Good nutrition must start early

 Limit salty, fatty and sugary foods, low-fibre foods, and drinks with caffeine or a lot of sugar. PHOTO/COURTESY

What you need to know:

  • Your children’s early eating experiences can affect how they eat as they get older.
  • That is why it is important to introduce them to healthy foods from the very beginning.

In order to develop healthy dietary patterns, it is important that children copy good nutrition practices while they are still young. In fact, for one to have a healthy baby, a mother must feed well even before they conceive, during and after the child is born.

According to United Nations International Children's Emergency Fund (Unicef), children need the right foods at the right time to grow and develop to their full potential. 

“The most critical time for good nutrition is during the 1,000-day period from pregnancy until a child’s second birthday. What, when and how children eat is more important before the age of two than at any other time in life,” states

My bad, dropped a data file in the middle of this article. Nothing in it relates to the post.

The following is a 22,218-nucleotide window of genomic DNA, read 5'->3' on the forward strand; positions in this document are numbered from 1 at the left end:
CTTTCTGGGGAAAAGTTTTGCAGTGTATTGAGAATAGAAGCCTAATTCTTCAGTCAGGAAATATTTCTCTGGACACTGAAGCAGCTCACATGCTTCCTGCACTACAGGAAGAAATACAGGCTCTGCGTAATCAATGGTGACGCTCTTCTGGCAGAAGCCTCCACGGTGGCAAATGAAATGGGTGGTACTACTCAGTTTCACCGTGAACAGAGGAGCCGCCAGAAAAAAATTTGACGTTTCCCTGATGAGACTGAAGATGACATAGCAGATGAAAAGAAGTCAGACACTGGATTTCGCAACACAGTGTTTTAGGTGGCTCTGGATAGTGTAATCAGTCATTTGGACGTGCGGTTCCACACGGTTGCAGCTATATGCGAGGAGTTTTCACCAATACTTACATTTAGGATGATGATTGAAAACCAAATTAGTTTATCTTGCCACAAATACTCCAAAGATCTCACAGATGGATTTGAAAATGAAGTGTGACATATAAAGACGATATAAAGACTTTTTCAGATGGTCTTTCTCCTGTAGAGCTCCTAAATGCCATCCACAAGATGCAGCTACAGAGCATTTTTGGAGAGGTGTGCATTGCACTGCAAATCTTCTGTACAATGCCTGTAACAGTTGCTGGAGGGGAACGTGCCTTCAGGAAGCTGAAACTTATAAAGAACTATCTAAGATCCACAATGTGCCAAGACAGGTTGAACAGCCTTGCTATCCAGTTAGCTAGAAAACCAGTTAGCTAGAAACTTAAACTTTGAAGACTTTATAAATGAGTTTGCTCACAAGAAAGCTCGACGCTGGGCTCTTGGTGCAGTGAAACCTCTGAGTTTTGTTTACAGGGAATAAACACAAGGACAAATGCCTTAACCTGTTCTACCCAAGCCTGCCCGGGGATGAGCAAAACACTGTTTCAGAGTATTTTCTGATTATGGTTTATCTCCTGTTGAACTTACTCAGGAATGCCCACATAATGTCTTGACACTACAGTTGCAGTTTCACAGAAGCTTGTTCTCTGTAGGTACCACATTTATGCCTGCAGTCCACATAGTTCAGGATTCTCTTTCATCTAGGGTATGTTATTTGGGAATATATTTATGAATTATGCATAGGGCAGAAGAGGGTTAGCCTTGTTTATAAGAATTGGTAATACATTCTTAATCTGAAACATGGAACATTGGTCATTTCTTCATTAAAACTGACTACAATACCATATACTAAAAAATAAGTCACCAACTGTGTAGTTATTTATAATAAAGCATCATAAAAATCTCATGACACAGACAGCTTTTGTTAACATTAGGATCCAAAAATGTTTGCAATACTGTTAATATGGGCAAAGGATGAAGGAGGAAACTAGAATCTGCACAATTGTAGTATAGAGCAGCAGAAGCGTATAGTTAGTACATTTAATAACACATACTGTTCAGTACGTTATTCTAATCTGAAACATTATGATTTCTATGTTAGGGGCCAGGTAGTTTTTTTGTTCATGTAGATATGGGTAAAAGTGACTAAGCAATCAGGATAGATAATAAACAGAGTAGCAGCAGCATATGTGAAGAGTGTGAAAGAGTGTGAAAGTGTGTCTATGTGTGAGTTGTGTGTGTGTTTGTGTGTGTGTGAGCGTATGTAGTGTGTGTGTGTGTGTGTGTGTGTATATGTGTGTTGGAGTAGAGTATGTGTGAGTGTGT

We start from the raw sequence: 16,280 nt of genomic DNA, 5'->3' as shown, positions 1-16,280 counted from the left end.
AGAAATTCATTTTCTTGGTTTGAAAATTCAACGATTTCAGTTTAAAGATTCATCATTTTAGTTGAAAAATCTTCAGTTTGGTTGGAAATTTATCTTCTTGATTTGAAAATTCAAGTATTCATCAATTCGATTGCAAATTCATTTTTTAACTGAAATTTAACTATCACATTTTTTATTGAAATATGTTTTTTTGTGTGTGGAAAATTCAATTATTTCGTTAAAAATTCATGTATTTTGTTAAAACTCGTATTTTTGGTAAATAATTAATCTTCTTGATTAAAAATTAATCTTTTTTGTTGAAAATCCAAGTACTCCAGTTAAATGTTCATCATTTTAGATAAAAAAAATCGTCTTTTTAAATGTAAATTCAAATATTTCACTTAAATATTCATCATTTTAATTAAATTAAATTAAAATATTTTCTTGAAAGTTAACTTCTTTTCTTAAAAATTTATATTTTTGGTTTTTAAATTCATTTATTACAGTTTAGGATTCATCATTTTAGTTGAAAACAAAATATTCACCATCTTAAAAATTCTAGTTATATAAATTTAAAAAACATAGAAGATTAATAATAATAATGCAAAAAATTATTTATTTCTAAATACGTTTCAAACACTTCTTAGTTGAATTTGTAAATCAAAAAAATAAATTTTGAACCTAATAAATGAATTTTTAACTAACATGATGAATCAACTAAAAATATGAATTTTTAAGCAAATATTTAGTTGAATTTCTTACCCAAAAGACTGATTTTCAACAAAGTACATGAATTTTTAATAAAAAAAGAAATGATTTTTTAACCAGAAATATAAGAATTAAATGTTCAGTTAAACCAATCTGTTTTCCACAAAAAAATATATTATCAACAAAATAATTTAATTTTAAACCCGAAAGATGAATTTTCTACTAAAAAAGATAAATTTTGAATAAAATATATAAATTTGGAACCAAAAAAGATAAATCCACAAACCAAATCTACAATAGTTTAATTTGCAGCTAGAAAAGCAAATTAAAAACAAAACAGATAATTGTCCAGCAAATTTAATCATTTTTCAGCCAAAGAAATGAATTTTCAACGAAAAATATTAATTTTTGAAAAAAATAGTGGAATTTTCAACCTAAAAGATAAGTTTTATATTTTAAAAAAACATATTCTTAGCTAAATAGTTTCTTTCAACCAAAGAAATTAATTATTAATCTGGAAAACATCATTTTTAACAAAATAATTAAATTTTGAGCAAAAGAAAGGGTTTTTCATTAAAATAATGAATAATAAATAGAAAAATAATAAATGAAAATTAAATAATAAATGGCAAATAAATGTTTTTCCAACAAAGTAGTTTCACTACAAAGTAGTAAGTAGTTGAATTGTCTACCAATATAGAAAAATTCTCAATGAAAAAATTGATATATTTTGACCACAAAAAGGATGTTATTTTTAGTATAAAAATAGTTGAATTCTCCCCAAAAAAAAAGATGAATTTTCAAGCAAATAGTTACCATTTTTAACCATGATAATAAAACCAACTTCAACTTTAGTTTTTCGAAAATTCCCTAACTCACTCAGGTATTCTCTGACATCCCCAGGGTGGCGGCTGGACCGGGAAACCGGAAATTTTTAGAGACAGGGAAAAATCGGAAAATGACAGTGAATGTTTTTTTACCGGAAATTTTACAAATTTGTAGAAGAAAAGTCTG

Amanda Twebaze, a nutritionist at Human Mechanic Physiotherapy Ltd, says poor diets in early childhood can lead to deficiencies in essential vitamins and nutrients. These deficiencies weaken a child’s immune system and increase the risk of diseases such as obesity. 

“When a baby is born, they entirely depend on milk until they are weaned off. The quality of the breast milk depends on a mother’s diet but as the baby grows, there are extra nutritional demands placed on the body. It is, therefor, important that we adjust to the nutritional changes depending on the different life stages,” Twebaze says.

Introducing solid foods
Breast-milk supplies a baby with the required nutrients, fluids and energy up to about six months. Solid foods should only be introduced to infants after six months of age. However, breastfeeding should continue until 12 months of age and beyond, or for as long as the mother and child desire. 

“Weaned babies should be given foods rich in iron and zinc such as cereals, meat, poultry and soybeans. Fruits and vegetables are vital but do not add salt, sugar or honey,” she warns.